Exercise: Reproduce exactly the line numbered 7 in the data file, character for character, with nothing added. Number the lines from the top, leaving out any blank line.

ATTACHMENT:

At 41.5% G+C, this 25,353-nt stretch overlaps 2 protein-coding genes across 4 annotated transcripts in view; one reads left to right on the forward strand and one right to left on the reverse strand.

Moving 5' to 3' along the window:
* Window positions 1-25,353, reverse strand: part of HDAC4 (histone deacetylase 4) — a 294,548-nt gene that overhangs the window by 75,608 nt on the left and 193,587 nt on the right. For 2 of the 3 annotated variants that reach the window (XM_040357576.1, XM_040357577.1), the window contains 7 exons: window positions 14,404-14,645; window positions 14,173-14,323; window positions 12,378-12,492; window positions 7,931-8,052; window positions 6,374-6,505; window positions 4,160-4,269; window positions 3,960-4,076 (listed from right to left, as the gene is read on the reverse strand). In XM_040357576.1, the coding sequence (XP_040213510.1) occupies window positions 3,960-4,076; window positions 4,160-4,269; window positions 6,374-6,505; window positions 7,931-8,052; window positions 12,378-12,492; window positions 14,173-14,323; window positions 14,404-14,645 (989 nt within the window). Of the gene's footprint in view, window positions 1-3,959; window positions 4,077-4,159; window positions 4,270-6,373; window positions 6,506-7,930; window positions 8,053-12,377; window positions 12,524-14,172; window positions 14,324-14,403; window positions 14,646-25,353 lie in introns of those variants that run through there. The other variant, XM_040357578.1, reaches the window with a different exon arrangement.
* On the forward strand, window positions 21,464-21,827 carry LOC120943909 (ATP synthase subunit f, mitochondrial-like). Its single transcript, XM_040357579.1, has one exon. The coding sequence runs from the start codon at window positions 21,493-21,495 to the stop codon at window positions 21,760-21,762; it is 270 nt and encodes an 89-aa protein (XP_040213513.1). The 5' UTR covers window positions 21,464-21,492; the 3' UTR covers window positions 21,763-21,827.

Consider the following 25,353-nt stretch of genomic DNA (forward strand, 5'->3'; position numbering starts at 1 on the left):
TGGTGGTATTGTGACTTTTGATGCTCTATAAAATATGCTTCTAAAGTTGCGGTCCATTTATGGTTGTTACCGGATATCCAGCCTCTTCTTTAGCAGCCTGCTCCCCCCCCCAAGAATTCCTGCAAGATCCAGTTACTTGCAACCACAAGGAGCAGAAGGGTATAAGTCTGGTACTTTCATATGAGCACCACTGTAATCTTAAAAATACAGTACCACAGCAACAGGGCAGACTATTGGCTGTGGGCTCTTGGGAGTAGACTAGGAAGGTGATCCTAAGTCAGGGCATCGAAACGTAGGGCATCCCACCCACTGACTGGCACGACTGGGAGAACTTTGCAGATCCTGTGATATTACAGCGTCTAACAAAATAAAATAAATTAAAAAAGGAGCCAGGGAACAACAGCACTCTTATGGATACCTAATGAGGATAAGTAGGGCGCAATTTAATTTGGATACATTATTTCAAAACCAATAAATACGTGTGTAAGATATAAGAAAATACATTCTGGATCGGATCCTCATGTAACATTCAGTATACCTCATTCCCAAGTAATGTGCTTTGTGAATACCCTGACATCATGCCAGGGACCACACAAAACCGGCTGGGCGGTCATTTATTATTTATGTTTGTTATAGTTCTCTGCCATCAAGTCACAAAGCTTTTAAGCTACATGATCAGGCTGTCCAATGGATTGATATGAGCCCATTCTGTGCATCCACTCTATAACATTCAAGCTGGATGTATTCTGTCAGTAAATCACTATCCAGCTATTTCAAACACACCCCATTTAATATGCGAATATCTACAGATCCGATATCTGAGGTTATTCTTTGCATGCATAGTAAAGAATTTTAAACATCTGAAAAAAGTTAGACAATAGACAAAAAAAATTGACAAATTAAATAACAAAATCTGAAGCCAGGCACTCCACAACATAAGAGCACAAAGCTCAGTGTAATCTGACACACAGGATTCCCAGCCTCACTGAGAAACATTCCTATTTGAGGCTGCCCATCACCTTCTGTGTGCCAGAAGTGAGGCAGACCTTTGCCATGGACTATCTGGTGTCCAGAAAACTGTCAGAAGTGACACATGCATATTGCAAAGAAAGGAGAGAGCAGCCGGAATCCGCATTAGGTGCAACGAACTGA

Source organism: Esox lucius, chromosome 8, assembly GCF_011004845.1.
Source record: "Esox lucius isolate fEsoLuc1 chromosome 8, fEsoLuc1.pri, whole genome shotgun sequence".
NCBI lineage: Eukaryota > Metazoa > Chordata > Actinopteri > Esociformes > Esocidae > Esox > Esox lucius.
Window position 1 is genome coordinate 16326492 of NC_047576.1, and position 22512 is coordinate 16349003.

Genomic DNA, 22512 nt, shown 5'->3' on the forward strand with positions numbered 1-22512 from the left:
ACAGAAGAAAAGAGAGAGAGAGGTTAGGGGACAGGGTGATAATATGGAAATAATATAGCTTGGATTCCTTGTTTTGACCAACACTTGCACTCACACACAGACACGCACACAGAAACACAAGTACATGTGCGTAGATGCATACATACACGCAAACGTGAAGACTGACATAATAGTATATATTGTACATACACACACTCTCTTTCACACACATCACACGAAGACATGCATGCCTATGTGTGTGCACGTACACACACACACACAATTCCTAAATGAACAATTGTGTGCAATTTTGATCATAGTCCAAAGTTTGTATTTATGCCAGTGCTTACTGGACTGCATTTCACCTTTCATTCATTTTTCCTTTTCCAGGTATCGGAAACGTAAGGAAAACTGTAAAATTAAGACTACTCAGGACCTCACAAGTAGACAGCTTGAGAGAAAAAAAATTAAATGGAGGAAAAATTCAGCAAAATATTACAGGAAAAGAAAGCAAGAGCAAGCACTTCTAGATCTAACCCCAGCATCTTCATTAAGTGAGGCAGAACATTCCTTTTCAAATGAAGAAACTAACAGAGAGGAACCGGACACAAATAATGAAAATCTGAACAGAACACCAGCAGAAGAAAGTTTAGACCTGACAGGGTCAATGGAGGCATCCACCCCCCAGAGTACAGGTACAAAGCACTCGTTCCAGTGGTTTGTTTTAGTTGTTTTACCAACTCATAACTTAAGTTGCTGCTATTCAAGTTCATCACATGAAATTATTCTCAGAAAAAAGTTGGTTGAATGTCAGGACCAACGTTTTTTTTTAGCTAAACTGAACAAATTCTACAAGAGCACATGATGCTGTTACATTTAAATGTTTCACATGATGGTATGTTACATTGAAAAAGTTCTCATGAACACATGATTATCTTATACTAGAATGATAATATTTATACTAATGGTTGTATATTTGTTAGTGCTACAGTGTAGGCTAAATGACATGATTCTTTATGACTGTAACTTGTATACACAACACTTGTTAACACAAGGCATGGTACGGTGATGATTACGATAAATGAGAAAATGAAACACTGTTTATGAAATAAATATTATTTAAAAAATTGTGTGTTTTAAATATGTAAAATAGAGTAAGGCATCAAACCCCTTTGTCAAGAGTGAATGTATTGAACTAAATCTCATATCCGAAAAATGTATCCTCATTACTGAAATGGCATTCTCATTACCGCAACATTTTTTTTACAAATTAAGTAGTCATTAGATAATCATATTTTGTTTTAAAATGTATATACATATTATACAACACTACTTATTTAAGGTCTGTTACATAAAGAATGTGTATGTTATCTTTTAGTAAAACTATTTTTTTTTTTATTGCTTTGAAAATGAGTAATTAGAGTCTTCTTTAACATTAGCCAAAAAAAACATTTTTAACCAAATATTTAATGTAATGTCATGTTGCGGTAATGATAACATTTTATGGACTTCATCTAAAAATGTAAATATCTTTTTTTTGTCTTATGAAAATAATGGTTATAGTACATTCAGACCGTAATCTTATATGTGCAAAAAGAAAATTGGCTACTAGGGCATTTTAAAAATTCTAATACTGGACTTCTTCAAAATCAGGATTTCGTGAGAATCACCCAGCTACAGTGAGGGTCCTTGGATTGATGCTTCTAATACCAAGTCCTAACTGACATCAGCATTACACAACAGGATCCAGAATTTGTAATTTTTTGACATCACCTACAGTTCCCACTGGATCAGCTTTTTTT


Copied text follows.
Source organism: Esox lucius, chromosome 8, assembly GCF_011004845.1.